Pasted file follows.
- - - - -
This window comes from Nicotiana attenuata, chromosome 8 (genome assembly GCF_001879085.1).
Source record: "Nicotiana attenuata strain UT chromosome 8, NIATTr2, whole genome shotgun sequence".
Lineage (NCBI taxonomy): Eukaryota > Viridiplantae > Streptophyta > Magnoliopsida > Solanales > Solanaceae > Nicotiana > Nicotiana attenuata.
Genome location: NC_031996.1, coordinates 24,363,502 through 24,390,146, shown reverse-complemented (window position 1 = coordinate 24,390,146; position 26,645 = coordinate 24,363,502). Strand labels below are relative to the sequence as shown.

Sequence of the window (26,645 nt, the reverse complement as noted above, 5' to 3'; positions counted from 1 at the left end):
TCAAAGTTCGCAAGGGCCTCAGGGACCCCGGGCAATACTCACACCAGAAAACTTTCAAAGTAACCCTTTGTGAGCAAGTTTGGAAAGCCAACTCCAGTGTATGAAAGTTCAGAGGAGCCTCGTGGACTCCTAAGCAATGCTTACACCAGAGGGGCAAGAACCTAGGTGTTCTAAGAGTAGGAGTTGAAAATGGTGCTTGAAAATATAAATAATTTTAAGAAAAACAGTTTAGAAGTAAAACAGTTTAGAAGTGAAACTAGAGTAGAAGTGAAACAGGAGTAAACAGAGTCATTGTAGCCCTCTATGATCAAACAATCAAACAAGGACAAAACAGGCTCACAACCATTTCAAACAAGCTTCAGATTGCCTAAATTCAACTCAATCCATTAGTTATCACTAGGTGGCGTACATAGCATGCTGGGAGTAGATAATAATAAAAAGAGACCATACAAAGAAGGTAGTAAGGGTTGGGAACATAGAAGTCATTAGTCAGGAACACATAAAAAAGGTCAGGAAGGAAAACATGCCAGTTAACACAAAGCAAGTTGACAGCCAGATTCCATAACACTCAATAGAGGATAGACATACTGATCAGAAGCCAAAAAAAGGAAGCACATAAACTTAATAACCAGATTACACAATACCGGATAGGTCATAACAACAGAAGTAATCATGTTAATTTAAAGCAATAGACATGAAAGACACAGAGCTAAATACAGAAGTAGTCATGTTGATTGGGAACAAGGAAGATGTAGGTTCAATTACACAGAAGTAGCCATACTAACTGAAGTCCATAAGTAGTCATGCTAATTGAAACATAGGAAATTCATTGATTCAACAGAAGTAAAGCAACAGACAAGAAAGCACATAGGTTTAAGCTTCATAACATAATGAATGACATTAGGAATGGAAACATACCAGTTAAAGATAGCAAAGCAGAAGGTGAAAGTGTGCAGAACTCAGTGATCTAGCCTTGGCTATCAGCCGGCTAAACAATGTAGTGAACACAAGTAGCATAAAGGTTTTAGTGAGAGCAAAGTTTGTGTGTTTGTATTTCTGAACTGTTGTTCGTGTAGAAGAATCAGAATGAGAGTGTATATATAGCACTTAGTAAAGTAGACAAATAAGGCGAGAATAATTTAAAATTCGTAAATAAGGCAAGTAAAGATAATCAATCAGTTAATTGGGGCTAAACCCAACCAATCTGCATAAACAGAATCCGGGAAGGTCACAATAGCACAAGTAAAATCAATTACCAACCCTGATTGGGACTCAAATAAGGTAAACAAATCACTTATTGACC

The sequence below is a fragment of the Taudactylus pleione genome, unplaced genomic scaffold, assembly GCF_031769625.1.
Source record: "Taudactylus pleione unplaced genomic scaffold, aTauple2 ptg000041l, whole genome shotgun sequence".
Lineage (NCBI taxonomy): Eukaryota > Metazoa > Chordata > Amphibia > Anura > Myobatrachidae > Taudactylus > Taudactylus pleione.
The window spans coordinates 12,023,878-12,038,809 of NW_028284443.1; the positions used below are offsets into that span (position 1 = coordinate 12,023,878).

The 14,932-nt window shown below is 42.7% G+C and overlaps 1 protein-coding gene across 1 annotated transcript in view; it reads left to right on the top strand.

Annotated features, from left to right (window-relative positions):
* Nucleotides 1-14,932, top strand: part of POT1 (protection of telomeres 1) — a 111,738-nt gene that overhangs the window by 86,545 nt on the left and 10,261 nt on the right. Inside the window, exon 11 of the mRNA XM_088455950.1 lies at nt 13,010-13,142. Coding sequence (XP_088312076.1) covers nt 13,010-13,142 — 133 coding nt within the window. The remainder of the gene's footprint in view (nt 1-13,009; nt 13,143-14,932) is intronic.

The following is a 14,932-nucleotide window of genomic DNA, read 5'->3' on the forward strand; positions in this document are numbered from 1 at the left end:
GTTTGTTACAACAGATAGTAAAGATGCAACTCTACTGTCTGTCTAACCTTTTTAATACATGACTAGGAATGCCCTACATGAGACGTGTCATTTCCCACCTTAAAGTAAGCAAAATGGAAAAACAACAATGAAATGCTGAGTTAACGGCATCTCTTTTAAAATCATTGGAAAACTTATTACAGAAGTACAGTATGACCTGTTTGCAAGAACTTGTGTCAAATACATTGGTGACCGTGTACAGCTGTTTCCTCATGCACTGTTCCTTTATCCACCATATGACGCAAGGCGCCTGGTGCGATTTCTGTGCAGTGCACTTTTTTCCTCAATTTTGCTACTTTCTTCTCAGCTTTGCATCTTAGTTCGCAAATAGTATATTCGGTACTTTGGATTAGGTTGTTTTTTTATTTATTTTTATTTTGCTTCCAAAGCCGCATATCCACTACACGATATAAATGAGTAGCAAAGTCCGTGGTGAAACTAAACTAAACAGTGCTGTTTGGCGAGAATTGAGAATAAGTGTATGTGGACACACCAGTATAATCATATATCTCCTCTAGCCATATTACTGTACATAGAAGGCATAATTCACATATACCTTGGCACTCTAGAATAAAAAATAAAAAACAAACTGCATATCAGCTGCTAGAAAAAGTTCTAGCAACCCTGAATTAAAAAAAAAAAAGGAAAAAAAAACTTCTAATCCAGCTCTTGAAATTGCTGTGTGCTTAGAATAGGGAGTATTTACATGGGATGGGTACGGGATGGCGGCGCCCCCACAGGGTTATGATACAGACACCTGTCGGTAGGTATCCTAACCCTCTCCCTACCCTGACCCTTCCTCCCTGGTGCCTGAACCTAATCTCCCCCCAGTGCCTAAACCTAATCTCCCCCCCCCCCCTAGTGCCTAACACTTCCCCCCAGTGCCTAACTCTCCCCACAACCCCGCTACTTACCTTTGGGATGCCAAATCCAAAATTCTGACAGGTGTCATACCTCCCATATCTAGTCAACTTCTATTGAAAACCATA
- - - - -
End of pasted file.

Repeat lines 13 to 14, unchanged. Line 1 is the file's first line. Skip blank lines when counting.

* Nucleotides 1-14,932, top strand: part of POT1 (protection of telomeres 1) — a 111,738-nt gene that overhangs the window by 86,545 nt on the left and 10,261 nt on the right. Inside the window, exon 11 of the mRNA XM_088455950.1 lies at nt 13,010-13,142. Coding sequence (XP_088312076.1) covers nt 13,010-13,142 — 133 coding nt within the window. The remainder of the gene's footprint in view (nt 1-13,009; nt 13,143-14,932) is intronic.

The following is a 14,932-nucleotide window of genomic DNA, read 5'->3' on the forward strand; positions in this document are numbered from 1 at the left end: